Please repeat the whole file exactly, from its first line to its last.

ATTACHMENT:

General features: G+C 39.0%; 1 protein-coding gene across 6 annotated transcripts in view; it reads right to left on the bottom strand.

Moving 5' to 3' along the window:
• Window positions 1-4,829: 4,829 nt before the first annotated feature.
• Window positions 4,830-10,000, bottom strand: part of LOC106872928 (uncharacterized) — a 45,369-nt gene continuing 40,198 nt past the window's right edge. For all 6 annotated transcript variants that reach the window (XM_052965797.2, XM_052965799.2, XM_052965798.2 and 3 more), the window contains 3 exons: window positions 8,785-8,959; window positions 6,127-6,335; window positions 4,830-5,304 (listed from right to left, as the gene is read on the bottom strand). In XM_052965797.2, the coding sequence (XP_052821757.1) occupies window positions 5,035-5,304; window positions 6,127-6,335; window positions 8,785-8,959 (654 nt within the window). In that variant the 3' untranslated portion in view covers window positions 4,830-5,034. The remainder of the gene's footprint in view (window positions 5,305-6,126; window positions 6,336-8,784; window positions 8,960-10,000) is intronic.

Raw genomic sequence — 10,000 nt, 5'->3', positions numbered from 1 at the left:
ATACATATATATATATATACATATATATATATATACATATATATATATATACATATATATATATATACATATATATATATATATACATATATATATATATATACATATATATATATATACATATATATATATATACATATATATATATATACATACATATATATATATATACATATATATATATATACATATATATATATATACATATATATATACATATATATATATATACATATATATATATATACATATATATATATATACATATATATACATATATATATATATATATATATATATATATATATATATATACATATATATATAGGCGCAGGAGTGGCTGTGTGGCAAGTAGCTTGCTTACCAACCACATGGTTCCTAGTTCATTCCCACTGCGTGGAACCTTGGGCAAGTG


General features: G+C 39.0%; 1 protein-coding gene across 6 annotated transcripts in view; it reads right to left on the bottom strand.

Moving 5' to 3' along the window:
• Window positions 1-4,829: 4,829 nt before the first annotated feature.
• Window positions 4,830-10,000, bottom strand: part of LOC106872928 (uncharacterized) — a 45,369-nt gene continuing 40,198 nt past the window's right edge. For all 6 annotated transcript variants that reach the window (XM_052965797.2, XM_052965799.2, XM_052965798.2 and 3 more), the window contains 3 exons: window positions 8,785-8,959; window positions 6,127-6,335; window positions 4,830-5,304 (listed from right to left, as the gene is read on the bottom strand). In XM_052965797.2, the coding sequence (XP_052821757.1) occupies window positions 5,035-5,304; window positions 6,127-6,335; window positions 8,785-8,959 (654 nt within the window). In that variant the 3' untranslated portion in view covers window positions 4,830-5,034. The remainder of the gene's footprint in view (window positions 5,305-6,126; window positions 6,336-8,784; window positions 8,960-10,000) is intronic.

Raw genomic sequence — 10,000 nt, 5'->3', positions numbered from 1 at the left:
ATACATATATATATATATACATATATATATATATACATATATATATATATACATATATATATATATACATATATATATATATATACATATATATATATATATACATATATATATATATACATATATATATATATACATATATATATATATACATACATATATATATATATACATATATATATATATACATATATATATATATACATATATATATACATATATATATATATACATATATATATATATACATATATATATATATACATATATATACATATATATATATATATATATATATATATATATATATATATACATATATATATAGGCGCAGGAGTGGCTGTGTGGCAAGTAGCTTGCTTACCAACCACATGGTTCCTAGTTCATTCCCACTGCGTGGAACCTTGGGCAAGTG